In the early-morning hours of July 28, 2017, Republican Sen. John McCain of Arizona crossed the congressional aisle for a now-infamous huddle with Democratic lawmakers, the prelude to casting the decisive “no” vote on the Senate’s “skinny repeal” of Obamacare.

Political analysts tend to use the term “aisle-crossing” in symbolic terms, a metaphor for lawmakers' willingness to cooperate with the opposing party to get things done. But a new working paper by Bryce J. Dietrich of the University of Iowa finds that in strictly literal terms, members of Congress today are much less likely to physically cross the aisle of the chamber to fraternize with members of the opposing party than they were even 10 or 15 years ago.

To quantify lawmakers' aisle-crossing behavior, Dietrich combed through more than 1,400 hours of C-SPAN footage covering the years from 1997 to 2012. He calls it “the largest collection of C-SPAN videos ever compiled."

Dietrich used a computer algorithm to focus on what he calls the “ant farm” shots of the House Representatives — the high-angle shots showing lawmakers milling about the House floor during votes. He then had the computer key in on the telltale signs of motion that occur when a lawmaker physically crosses the aisle to mingle with members of the opposing party.

He finds that Republicans and Democrats grew less likely to cross aisles and speak with one another during the period he analyzed. “As Democrats and Republicans become increasingly divided,” Dietrich writes, “they have more incentive to display party discipline which translates to an unwillingness to physically cross the aisle.”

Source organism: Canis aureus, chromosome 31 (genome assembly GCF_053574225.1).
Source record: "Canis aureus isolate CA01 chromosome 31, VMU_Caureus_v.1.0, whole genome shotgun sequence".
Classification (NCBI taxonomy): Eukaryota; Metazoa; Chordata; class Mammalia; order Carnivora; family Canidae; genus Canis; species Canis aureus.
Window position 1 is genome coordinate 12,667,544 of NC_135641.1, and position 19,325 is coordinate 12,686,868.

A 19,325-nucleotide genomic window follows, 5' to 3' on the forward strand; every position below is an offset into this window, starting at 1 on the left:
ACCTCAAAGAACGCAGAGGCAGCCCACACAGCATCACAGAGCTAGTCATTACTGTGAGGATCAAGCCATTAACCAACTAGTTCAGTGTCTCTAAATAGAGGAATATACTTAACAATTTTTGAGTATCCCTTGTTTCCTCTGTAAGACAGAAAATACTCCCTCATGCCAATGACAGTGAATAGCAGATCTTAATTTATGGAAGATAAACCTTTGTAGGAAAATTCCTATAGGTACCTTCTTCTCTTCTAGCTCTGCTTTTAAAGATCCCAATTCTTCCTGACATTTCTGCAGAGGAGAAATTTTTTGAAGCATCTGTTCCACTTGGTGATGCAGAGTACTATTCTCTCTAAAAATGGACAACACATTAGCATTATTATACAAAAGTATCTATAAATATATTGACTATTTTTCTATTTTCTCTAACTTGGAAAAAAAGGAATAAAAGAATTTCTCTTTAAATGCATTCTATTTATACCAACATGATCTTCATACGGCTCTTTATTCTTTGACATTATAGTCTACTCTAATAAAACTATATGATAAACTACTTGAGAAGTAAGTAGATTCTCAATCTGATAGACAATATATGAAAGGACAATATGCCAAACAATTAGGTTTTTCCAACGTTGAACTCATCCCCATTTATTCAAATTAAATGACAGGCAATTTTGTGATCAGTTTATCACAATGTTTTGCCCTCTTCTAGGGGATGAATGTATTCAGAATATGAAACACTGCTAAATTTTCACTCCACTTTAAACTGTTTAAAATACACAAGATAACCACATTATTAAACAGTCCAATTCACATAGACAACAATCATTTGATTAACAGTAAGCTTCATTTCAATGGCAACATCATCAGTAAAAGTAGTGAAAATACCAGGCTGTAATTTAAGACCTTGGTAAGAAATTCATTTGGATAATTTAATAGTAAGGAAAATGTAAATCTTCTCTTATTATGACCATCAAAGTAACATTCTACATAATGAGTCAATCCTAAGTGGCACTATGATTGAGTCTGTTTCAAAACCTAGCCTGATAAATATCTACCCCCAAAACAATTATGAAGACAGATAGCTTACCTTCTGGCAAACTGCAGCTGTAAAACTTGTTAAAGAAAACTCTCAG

Lack of aisle-crossing was particularly prevalent both in the run-up to party-line votes, as well as in the aftermath of those votes. Polarization, in other words, isn’t just an ideological abstraction — it’s affecting how lawmakers move and operate in the physical world.

On some level that physical separation reflects what political scientists are observing all across the country: people increasingly sorting themselves into like-minded enclaves. Americans today are more likely to live and work with others who share their political beliefs than they were several decades ago.

“Just as Americans seem to be moving away from those who share opposing viewpoints,” Dietrich writes, members of Congress "seem less willing to expend the effort necessary to walk across the aisle, let alone work out their differences in order to find common ground.”

Dietrich’s measure provides a quantified confirmation of something that members of Congress have anecdotally noted: social interactions between lawmakers, once commonplace, are on the decline. It also tracks closely with a separate widely used measure of polarization based on how often members vote together.

Would more aisle-crossing and bipartisan fraternization lead to a less polarized Congress? Some observers believe it would, but Dietrich is doubtful: he writes that the social freeze between the parties is most likely a consequence of ideological sorting and polarization, rather than a cause of it.

At any rate, there’s nothing in the data to suggest the trend will reverse itself in coming years. Voting data show members of Congress continuing to drift away from each other ideologically, with survey data showing a similar split widening between voters.

Dietrich hopes, however, that other researchers in political science continue looking toward non-traditional metrics, like data derived from video recordings, to increase their understanding of the forces at work within Congress.